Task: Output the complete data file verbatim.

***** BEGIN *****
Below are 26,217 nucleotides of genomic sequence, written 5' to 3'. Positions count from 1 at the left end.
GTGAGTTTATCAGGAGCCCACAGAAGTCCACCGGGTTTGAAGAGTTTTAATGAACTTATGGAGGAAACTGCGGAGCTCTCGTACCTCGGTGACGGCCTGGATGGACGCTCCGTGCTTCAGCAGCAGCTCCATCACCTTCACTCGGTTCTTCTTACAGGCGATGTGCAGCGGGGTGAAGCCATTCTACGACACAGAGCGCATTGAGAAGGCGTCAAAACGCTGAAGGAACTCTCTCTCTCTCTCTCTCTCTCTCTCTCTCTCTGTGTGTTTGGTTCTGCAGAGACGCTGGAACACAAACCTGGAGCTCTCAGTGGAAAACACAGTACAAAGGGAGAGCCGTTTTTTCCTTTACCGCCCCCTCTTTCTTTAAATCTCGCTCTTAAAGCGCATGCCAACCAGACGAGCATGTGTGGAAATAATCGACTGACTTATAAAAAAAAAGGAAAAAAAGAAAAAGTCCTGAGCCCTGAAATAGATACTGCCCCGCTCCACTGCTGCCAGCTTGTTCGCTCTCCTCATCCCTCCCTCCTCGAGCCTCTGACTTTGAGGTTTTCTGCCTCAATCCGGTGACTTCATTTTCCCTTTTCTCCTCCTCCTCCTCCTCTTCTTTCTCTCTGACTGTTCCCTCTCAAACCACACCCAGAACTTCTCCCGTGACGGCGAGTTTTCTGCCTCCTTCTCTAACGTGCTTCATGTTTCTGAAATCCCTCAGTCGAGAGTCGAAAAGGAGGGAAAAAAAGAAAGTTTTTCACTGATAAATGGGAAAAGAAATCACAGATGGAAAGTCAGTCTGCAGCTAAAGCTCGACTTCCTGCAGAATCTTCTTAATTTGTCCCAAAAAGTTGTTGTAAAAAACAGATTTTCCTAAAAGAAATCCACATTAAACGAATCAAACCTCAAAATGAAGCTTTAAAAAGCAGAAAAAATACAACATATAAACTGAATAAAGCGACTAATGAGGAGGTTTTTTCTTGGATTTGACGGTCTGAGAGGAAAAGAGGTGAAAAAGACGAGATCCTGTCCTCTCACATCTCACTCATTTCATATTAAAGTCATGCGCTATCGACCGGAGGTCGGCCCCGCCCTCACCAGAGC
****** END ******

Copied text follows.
Below are 26,217 nucleotides of genomic sequence, written 5' to 3'. Positions count from 1 at the left end.
GTGAGTTTATCAGGAGCCCACAGAAGTCCACCGGGTTTGAAGAGTTTTAATGAACTTATGGAGGAAACTGCGGAGCTCTCGTACCTCGGTGACGGCCTGGATGGACGCTCCGTGCTTCAGCAGCAGCTCCATCACCTTCACTCGGTTCTTCTTACAGGCGATGTGCAGCGGGGTGAAGCCATTCTACGACACAGAGCGCATTGAGAAGGCGTCAAAACGCTGAAGGAACTCTCTCTCTCTCTCTCTCTCTCTCTCTCTCTCTGTGTGTTTGGTTCTGCAGAGACGCTGGAACACAAACCTGGAGCTCTCAGTGGAAAACACAGTACAAAGGGAGAGCCGTTTTTTCCTTTACCGCCCCCTCTTTCTTTAAATCTCGCTCTTAAAGCGCATGCCAACCAGACGAGCATGTGTGGAAATAATCGACTGACTTATAAAAAAAAAGGAAAAAAAGAAAAAGTCCTGAGCCCTGAAATAGATACTGCCCCGCTCCACTGCTGCCAGCTTGTTCGCTCTCCTCATCCCTCCCTCCTCGAGCCTCTGACTTTGAGGTTTTCTGCCTCAATCCGGTGACTTCATTTTCCCTTTTCTCCTCCTCCTCCTCCTCTTCTTTCTCTCTGACTGTTCCCTCTCAAACCACACCCAGAACTTCTCCCGTGACGGCGAGTTTTCTGCCTCCTTCTCTAACGTGCTTCATGTTTCTGAAATCCCTCAGTCGAGAGTCGAAAAGGAGGGAAAAAAAGAAAGTTTTTCACTGATAAATGGGAAAAGAAATCACAGATGGAAAGTCAGTCTGCAGCTAAAGCTCGACTTCCTGCAGAATCTTCTTAATTTGTCCCAAAAAGTTGTTGTAAAAAACAGATTTTCCTAAAAGAAATCCACATTAAACGAATCAAACCTCAAAATGAAGCTTTAAAAAGCAGAAAAAATACAACATATAAACTGAATAAAGCGACTAATGAGGAGGTTTTTTCTTGGATTTGACGGTCTGAGAGGAAAAGAGGTGAAAAAGACGAGATCCTGTCCTCTCACATCTCACTCATTTCATATTAAAGTCATGCGCTATCGACCGGAGGTCGGCCCCGCCCTCACCAGAGC